Coca-Cola says: there is no proof that junk food and sugary drinks make you fat.
Obesity: Coca-Cola funded Scientists have discovered that it’s not your diet that’s making you fat; it’s lack of exercise. Junk science for junk food? Some might suspect that what Coca-Cola paid for was to get predetermined results. But then, there will always be cynics.
I went from 170 pounds up to 190 pounds at a time when I was doing more exercise than ever before in my life. I went running, bicycling, or rollerblading, usually for two hours, five to seven days a week, spring, summer, and fall; and I pushed it, no lollygagging. Then, in the winter, I went skiing, usually for five hours a day, five to seven days a week. And again, I pushed it: top to bottom nonstop skiing at high speed plus lots of zip-line mogul bashing on competitive mogul courses. And I developed quite an appetite: I ate quite well.
At a hundred and ninety pounds, I’d never been heavier. I was only one hundred and twenty-four when I had graduated from high school, and here I was sixty-six pounds heavier. Sort of like carrying a bag of cement with you wherever you go. One day the button on my pants popped off and ricocheted off the wall — time to lose some weight.
How did I do it? It would have been impossible to exercise any more than I already was without blowing out my back. So I went low carb with decreased consumption and dropped forty pounds, taking me down to 150. So yeah, exercise helps, but what’s key is diet. Remember, there were no fat people in concentration camps. If you stop eating, you will shrink down to your skeleton, then die. So, everything in moderation, eh?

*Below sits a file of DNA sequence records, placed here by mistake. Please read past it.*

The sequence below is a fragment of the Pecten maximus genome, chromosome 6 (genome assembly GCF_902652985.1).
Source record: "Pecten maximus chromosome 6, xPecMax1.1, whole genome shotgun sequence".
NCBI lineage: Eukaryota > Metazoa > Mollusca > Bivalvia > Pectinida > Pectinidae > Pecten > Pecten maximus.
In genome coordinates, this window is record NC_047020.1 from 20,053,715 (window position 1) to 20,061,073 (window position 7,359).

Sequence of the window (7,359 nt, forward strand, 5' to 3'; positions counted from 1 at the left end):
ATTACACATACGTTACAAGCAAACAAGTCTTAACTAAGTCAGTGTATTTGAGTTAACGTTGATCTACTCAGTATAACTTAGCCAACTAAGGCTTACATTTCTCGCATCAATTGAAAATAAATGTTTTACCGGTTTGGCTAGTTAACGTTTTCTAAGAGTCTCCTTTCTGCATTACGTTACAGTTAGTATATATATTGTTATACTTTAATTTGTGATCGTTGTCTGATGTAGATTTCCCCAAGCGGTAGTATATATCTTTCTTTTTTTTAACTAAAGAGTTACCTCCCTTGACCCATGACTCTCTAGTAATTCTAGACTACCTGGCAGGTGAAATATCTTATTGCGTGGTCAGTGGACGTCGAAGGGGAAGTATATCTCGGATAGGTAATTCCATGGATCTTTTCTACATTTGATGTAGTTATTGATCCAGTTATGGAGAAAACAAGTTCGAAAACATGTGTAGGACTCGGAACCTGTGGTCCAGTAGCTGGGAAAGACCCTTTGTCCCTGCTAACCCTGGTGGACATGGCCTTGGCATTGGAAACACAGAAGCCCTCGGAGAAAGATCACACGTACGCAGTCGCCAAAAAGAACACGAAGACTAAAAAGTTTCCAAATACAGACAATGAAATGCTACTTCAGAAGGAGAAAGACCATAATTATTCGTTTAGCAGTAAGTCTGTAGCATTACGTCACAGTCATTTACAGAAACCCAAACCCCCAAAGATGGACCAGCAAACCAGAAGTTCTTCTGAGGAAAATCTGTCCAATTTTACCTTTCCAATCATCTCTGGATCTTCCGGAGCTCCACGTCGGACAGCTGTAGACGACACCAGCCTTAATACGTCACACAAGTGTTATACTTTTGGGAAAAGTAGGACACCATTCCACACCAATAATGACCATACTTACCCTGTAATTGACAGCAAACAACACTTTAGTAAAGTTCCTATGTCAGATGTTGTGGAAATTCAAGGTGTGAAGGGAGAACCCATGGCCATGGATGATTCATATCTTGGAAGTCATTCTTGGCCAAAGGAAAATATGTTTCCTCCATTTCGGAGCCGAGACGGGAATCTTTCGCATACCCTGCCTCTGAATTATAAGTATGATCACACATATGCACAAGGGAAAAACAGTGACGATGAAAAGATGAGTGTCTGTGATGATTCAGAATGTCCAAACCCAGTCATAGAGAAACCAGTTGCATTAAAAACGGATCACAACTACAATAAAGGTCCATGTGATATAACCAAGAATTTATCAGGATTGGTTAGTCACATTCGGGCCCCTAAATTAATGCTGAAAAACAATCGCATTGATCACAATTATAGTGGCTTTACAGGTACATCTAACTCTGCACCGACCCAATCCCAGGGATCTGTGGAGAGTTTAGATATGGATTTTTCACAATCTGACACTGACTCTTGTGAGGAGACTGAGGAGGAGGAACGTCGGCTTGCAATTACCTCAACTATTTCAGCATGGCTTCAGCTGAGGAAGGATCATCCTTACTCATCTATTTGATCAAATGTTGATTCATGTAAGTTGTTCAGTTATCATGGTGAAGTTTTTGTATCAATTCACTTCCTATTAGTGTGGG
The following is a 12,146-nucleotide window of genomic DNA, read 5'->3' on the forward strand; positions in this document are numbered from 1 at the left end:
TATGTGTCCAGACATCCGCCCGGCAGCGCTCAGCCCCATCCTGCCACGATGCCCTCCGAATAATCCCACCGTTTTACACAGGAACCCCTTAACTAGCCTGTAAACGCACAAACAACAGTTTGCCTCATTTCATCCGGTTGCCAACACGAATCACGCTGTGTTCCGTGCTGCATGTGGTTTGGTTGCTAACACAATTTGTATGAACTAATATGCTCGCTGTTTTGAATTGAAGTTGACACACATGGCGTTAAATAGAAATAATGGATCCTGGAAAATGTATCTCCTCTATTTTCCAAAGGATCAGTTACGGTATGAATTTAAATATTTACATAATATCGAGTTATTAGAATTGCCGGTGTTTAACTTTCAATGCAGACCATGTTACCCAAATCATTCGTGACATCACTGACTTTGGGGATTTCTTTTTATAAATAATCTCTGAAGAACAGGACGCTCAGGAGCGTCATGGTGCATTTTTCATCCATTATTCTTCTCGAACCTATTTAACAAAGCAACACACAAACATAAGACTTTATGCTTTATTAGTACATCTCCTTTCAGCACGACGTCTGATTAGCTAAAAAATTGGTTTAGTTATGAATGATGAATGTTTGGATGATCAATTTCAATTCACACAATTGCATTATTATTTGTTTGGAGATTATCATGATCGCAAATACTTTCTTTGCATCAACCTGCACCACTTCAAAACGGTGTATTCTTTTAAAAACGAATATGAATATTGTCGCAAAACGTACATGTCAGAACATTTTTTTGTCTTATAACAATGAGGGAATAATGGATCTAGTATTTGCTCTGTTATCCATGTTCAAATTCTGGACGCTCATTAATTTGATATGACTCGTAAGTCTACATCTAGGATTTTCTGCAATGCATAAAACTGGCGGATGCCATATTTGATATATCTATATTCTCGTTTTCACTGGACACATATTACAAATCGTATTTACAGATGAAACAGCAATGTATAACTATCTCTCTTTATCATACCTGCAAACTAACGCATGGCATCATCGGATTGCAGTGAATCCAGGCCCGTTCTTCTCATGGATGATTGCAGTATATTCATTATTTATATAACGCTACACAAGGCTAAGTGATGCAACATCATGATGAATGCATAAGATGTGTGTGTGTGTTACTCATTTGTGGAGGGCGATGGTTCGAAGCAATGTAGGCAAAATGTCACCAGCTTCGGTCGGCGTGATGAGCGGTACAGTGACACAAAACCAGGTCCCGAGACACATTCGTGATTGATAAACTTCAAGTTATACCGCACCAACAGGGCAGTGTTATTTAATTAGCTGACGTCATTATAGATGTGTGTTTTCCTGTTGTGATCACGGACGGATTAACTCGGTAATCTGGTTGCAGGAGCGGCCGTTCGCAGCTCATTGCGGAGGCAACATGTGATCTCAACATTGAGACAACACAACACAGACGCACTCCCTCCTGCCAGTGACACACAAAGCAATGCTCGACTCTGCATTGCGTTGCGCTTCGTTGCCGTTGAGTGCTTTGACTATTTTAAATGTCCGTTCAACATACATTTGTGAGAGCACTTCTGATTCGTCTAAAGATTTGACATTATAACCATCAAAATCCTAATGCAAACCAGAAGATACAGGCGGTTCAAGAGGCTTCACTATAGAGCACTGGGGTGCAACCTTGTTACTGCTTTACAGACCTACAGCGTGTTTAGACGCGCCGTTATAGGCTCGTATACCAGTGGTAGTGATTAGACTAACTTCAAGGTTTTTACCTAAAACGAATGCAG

From the New York Times by Anahad O’Connor:
Coca-Cola Funds Scientists Who Shift Blame for Obesity Away From Bad Diets
Coca-Cola, the world’s largest producer of sugary beverages, is backing a new “science-based” solution to the obesity crisis: To maintain a healthy weight, get more exercise and worry less about cutting calories.
The beverage giant has teamed up with influential scientists who are advancing this message in medical journals, at conferences and through social media. To help the scientists get the word out, Coke has provided financial and logistical support to a new nonprofit organization called the Global Energy Balance Network, which promotes the argument that weight-conscious Americans are overly fixated on how much they eat and drink while not paying enough attention to exercise.
“Most of the focus in the popular media and in the scientific press is, ‘Oh they’re eating too much, eating too much, eating too much’ — blaming fast food, blaming sugary drinks and so on,” the group’s vice president, Steven N. Blair, an exercise scientist, says in a recent video announcing the new organization. “And there’s really virtually no compelling evidence that that, in fact, is the cause.” [uh-huh, uh-huh. Yeah, right —Ed.] …
Read the whole article.
So there you have it, scientific proof: There’s no proof that eating too much fast food and sugary drinks will make you fat — the science is in.